He offered victims a drink, which he would drug to immobilize or knock them out. Then he would rape them.
The Court heard that he sometimes posed as a model agent or movie talent scout and occasionally pretended to be a professional dancer, lawyer or diplomat.
He also lured victims through ads offering to sell exotic pets.
Subbiah was carrying a black book containing the names of 170 women when he was arrested Aug. 7, 1991. The women were rated on a scale of 0 to 10.
Court heard one of his victims was just 14.
This is the story of the most dangerous serial rapist who is set to be sent to Malaysia this weekend.
Malaysian-born Selvah Kumar Subbiah, who will be released and will be turned to Malaysian authorities immediately is now called the most dangerous person, and a high-risk individual who might rape again or kill if he’s given the opportunity.
A veteran Crown prosecutor said authorities must make certain Toronto serial rapist Selvah Kumar Subbiah is immediately deported and turned over to Malaysian authorities when he’s set free from prison at the end of the month.
Retired Crown counsel Paul Normandeau said in his 23 years of career, Subbiah is the most dangerous person that he ever prosecuted.
“I did hundreds of sexual assault cases and child abuse cases and I still think he’s the most dangerous person I’ve ever seen,” said Normandeau, who for seven years was the lead prosecutor on the child abuse team in downtown Toronto.
Prison staff who have worked with Subbiah, 56, consider him a high risk to rape again or kill if he’s given the opportunity, his parole records state.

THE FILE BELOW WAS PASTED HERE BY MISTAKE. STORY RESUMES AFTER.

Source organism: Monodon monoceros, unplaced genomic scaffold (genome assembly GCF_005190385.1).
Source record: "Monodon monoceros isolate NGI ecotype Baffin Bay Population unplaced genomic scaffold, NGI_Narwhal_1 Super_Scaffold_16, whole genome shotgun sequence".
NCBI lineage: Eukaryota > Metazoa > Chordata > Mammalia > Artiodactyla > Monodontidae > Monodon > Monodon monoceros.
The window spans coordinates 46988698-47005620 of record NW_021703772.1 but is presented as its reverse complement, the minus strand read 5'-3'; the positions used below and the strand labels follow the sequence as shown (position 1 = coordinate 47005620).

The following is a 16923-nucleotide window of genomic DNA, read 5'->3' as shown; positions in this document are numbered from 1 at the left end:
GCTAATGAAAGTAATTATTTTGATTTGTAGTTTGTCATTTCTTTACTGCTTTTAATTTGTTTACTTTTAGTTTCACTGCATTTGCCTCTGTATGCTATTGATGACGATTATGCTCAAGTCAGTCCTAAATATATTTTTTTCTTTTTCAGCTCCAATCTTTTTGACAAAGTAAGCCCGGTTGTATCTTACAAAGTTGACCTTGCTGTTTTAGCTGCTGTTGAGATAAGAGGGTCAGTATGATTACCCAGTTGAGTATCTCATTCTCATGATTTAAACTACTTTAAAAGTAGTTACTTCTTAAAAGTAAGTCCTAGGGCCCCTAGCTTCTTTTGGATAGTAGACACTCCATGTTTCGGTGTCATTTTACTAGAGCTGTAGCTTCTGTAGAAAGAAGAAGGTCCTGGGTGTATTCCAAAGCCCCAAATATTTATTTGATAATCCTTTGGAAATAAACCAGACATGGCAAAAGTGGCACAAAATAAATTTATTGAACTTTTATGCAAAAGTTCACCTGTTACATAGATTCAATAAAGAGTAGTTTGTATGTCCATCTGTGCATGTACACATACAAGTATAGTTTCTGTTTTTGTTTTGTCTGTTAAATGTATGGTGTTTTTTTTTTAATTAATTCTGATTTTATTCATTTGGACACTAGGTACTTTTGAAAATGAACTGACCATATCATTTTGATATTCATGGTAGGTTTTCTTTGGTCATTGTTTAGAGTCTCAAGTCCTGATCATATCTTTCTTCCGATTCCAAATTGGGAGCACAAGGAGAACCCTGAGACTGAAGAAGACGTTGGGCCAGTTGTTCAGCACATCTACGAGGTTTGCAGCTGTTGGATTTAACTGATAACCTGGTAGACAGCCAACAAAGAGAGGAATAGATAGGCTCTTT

Subbiah is currently in Canadian border security custody until the weekend when he will be returning to Malaysia accompanied by three guards, even though prison authorities have said he’s likely to re-offend or even kill.
He has completed his full sentence of more than 24 years, said Toronto authorities. In Toronto alone, he sexually assaulted more than two dozen women.
One of Subbiah’s victims said she deserves to know if he’s back in Toronto.
“He doesn’t have the right for a quiet exit,” she said in a telephone interview. “People should be all over this,” wrote Toronto Star.
The victim said: “When I got to the bottom of the glass, I realized there was powder in it,” his victim said.
“I was fighting and fighting not to pass out.” She said she was able to remain conscious but lacked the strength to ward off his attack.
Subbiah was told in a June 2016 parole hearing that prison hasn’t made him less dangerous, according to records obtained by The Star.
Similar comments were made by prison officials in previous parole hearings.
“The CMT (case management team) believes that you are likely to commit an offence causing death or serious harm to another person prior to the expiration of your (parole) and therefore, is recommending that your detention order be confirmed,” the parole record from that June hearing states.
“File information indicates that you continue to struggle in the areas of victim empathy, remorse and your inability to take full responsibility for your personal choices which results in your lack of mitigation in risk.”
Normandeau said that he never saw Subbiah show any remorse for his crimes or hint at why he preys upon women.
He said he has no doubt that Subbiah will re-offend, if given the opportunity.
“The only way he wouldn’t is if he’s double escorted to Malaysia and he’s turned over to Malaysia with a file,” Normandeau said.
Normandeau said that in the early 1990s, the federal Minister of Immigration declared Subbiah an undesirable person, subject to deportation.
Normandeau said that authorities were not sure exactly how many women Subbiah raped.